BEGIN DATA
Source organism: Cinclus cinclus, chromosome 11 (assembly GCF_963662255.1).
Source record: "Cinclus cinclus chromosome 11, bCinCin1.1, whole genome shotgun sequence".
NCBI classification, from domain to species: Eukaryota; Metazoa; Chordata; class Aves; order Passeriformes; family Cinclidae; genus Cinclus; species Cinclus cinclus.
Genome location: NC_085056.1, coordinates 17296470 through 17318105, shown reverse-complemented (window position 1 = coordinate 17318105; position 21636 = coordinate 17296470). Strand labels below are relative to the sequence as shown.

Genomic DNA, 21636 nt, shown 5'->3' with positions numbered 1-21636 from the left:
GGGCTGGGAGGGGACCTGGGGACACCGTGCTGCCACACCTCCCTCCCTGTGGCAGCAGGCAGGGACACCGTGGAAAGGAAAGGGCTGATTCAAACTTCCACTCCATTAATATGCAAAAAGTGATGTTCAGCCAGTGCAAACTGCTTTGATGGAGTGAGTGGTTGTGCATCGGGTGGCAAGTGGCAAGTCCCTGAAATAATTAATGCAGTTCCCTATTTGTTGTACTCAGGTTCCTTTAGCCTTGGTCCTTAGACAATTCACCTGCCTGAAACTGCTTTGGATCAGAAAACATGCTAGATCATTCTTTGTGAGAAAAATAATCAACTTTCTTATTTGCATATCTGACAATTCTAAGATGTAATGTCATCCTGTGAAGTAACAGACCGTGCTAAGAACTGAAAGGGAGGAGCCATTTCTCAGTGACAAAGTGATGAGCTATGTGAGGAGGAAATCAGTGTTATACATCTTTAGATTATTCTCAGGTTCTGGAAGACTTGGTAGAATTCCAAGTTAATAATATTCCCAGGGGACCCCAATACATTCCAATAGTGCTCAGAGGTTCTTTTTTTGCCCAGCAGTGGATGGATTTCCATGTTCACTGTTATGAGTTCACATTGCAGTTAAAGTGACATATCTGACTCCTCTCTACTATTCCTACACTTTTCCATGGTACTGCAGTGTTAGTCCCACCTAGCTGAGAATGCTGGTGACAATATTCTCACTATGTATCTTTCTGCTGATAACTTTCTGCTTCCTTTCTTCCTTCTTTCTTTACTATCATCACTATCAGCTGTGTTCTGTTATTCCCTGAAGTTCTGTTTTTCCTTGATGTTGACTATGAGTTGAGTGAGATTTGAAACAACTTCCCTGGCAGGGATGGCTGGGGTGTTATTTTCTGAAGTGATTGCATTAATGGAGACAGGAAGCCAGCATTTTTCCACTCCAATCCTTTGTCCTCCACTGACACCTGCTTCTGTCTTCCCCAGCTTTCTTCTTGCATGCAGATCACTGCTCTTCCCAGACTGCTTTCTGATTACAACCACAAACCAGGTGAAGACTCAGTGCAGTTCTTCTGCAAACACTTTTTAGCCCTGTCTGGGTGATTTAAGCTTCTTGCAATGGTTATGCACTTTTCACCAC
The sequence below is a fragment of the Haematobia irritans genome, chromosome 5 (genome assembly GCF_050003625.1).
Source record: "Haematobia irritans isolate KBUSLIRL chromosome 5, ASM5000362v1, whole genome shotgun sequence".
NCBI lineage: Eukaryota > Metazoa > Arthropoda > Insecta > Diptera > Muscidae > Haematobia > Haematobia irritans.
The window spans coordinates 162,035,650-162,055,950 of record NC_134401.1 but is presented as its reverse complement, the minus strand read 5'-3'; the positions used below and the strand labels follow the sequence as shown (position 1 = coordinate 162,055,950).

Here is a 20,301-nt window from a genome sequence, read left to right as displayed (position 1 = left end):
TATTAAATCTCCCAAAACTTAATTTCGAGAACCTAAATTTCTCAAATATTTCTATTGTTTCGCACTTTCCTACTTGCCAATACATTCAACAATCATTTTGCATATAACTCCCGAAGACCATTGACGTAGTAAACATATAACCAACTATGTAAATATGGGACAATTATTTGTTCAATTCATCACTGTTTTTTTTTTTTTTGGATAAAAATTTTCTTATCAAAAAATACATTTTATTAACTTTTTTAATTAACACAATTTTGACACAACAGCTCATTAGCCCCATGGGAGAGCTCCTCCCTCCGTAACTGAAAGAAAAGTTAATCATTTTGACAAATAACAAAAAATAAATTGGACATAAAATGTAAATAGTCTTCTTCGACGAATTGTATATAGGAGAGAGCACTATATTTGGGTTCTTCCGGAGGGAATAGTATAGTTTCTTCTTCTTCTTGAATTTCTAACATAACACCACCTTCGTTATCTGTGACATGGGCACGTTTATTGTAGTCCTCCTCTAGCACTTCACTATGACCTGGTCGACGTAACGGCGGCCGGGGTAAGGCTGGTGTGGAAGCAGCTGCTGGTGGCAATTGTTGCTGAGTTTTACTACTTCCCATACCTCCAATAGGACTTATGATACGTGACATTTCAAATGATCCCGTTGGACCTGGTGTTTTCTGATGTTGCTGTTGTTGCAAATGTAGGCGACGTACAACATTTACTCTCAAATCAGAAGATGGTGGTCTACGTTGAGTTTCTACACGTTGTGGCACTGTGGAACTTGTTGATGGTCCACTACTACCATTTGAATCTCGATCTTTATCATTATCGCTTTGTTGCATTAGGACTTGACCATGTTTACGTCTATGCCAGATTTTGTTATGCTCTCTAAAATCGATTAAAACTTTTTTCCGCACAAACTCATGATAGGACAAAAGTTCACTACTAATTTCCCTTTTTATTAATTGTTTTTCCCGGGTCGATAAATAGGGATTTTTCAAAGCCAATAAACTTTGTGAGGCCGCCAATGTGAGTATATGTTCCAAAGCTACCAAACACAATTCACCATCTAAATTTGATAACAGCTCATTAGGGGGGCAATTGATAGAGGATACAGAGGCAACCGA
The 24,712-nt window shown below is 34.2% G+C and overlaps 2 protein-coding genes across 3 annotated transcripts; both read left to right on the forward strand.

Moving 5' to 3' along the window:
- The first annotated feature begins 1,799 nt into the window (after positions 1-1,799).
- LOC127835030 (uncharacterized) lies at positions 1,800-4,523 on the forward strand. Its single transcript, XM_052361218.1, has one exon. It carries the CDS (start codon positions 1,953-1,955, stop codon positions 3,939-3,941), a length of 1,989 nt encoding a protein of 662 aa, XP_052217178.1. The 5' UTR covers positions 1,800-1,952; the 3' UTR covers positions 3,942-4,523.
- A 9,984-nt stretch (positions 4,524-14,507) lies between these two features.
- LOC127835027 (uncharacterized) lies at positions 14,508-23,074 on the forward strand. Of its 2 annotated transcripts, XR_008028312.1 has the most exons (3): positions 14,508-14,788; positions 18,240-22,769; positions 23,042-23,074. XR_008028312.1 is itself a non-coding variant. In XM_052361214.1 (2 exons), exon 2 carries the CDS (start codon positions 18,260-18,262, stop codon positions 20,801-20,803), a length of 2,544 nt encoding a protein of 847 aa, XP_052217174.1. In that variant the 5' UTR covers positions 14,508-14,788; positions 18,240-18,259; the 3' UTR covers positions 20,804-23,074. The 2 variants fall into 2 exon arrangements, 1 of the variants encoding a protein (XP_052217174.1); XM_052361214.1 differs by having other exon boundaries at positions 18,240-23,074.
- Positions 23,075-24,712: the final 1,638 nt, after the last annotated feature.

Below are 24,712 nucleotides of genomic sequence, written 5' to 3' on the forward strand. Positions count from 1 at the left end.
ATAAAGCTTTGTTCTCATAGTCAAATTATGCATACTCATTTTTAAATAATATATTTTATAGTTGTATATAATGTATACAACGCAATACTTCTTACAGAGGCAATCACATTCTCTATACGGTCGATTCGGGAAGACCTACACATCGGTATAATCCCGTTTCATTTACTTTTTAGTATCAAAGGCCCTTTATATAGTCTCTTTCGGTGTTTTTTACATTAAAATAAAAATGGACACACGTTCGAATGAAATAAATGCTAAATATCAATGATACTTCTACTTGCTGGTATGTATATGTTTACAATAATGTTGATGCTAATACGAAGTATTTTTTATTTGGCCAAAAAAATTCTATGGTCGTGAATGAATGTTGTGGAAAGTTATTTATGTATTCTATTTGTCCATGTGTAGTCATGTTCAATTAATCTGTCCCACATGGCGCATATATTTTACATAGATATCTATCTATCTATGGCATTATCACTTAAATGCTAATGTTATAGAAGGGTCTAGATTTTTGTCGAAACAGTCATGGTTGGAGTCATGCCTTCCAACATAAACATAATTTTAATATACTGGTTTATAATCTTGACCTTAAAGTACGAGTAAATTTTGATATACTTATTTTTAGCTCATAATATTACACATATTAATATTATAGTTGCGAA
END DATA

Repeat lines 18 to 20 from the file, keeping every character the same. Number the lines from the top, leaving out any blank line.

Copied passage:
- LOC127835027 (uncharacterized) lies at positions 14,508-23,074 on the forward strand. Of its 2 annotated transcripts, XR_008028312.1 has the most exons (3): positions 14,508-14,788; positions 18,240-22,769; positions 23,042-23,074. XR_008028312.1 is itself a non-coding variant. In XM_052361214.1 (2 exons), exon 2 carries the CDS (start codon positions 18,260-18,262, stop codon positions 20,801-20,803), a length of 2,544 nt encoding a protein of 847 aa, XP_052217174.1. In that variant the 5' UTR covers positions 14,508-14,788; positions 18,240-18,259; the 3' UTR covers positions 20,804-23,074. The 2 variants fall into 2 exon arrangements, 1 of the variants encoding a protein (XP_052217174.1); XM_052361214.1 differs by having other exon boundaries at positions 18,240-23,074.
- Positions 23,075-24,712: the final 1,638 nt, after the last annotated feature.

Below are 24,712 nucleotides of genomic sequence, written 5' to 3' on the forward strand. Positions count from 1 at the left end.